NEW YORK (CNN/Money) -
Despite commuter and security worries surrounding next month's Republican National Convention, it will be business as usual on Wall Street.
"We work in lower Manhattan. This is New York. We're not afraid of attacks," said Eric Alexander, chief operating officer of the brokerage firm Wall Street Access.
At least one newspaper report Wednesday indicated that New York's Financial District is preparing itself for a business-disrupting, logistical nightmare during the week of the convention, scheduled to take place at Madison Square Garden in midtown Manhattan from Aug. 30-Sept. 2.
But most business and municipal officials contacted by CNN/Money appear to shrug off the upcoming GOP event.
"We do not anticipate any impact on the business of the New York Stock Exchange," said an NYSE representative, which will make no special time off provisions for its employees or halt any part of its operations.
"The city is open for business," said Jason Post, a spokesman with the New York Police Department. "Outside the Garden area, you won't really feel the effects of the convention.
Morgan Stanley would not comment on the Washington Post story that says the brokerage will relocate employees and encourage them to take vacation during the Republican Convention.
A spokesman with Goldman Sachs said the investment bank had no comment at this time.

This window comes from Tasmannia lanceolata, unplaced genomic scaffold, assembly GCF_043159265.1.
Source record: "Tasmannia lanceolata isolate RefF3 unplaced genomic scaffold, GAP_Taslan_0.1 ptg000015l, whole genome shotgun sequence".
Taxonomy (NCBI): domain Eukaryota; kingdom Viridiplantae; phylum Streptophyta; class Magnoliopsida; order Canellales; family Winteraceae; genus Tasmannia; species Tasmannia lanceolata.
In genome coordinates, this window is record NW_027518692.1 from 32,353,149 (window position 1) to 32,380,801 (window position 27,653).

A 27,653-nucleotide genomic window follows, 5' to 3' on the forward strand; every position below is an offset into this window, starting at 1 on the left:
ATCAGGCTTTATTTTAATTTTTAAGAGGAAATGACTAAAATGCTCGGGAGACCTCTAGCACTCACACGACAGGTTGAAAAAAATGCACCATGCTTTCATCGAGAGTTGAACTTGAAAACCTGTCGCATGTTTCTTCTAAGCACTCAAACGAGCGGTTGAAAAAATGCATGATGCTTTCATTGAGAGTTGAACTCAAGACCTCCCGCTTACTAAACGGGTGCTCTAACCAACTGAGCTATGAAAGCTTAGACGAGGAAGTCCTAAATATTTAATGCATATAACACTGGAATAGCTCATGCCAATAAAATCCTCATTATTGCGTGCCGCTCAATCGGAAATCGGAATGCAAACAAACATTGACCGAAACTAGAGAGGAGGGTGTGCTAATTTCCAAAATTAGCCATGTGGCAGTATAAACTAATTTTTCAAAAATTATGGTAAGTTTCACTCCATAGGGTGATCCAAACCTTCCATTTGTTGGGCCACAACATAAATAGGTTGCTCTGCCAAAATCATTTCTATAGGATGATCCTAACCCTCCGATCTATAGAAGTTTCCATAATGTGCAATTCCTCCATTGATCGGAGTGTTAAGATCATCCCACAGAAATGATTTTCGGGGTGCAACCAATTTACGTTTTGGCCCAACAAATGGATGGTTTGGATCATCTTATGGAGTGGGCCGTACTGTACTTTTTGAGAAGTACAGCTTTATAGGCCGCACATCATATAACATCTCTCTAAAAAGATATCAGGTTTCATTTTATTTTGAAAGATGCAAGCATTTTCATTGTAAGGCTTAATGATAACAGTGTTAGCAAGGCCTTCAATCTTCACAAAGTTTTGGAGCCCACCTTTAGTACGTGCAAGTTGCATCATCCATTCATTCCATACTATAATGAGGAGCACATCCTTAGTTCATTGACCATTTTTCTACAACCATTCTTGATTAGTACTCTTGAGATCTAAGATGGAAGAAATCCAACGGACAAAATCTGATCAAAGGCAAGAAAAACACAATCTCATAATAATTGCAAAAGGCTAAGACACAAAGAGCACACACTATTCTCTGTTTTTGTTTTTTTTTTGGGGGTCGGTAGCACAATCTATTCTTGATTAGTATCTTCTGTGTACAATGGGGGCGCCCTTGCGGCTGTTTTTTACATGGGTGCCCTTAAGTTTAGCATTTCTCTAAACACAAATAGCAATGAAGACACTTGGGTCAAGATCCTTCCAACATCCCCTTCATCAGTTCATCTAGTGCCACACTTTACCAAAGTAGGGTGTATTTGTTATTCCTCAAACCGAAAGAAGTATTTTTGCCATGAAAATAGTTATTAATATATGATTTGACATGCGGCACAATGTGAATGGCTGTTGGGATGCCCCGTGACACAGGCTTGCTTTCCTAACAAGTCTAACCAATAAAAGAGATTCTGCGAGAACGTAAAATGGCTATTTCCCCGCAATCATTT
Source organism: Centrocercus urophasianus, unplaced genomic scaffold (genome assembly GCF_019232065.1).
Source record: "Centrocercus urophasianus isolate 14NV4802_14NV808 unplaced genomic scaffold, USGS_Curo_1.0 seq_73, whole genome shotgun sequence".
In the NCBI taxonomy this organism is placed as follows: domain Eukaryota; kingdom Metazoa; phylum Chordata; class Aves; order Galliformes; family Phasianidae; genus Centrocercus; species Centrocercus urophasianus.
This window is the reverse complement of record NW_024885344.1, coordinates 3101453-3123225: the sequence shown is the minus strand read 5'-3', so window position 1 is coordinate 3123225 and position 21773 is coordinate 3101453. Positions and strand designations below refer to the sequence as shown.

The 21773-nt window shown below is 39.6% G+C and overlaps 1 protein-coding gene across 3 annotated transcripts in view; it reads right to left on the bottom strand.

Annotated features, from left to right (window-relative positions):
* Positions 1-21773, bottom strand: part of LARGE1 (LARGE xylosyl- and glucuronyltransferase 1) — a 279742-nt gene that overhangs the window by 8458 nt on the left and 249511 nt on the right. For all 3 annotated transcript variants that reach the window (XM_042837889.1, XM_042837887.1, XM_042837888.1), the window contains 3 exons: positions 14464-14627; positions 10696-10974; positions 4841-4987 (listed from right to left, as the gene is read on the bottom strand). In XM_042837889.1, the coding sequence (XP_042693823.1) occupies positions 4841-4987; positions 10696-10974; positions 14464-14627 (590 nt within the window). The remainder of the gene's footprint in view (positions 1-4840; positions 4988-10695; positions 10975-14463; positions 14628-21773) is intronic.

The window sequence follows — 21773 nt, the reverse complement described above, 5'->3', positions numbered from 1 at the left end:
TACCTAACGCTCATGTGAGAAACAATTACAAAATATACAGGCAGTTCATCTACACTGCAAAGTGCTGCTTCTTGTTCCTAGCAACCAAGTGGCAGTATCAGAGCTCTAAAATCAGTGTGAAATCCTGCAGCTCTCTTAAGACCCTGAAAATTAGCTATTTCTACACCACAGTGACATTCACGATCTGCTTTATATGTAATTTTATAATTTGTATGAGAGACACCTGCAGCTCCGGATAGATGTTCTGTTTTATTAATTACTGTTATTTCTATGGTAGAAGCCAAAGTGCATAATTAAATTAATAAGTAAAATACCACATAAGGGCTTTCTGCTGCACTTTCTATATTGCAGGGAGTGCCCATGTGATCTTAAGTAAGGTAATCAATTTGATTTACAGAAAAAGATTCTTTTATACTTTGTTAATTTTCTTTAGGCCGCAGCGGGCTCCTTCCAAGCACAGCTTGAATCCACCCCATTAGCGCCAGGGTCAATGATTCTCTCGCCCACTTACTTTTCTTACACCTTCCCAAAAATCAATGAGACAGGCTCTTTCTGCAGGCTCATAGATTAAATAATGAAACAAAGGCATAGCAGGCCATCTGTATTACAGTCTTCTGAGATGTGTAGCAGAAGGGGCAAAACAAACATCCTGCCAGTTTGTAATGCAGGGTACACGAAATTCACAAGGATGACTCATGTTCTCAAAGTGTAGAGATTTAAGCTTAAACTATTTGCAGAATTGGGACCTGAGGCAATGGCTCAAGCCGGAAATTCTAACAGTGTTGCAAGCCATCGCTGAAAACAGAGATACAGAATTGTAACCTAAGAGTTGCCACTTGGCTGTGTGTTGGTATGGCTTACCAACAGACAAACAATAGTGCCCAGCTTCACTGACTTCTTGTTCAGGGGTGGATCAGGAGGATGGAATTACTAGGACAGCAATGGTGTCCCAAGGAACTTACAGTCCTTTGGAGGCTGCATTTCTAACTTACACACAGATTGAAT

"Every fall New York hosts the UN General Assembly, and while there are sometimes disturbances the city goes on and feels little impact from that event," said Post. "(The convention) will have a similar impact."
Deputy commissioner Paul L. Brown said the NYPD had not given Wall Street firms specific operating instructions for the week, and that the police department would give regular updates during the convention about any disturbances that could impact business operations.
For Wall Street Access, the only company to officially tell the press it will move part of its operations because of the event, Alexander said it was a precautionary measure.
"We're not closing the lower Manhattan location," said Alexander. While the company will move some traders and administrative support staff to their disaster recovery site in Edison, N.J. , Alexander emphasized that this is a site it operates out of everyday.
"We're thinking in terms of logistics," he said. "There may be added security on the rails, tunnels and bridges, so we want to make it easier for the people who must come into lower Manhattan by not making all of our employees commute in."
The week ahead of Labor Day, also the week of the convention, is typically one of the slowest on Wall Street, when many workers take vacations. If the city does slow for security concerns, there will likely be little business to affect, the brokerage firms say.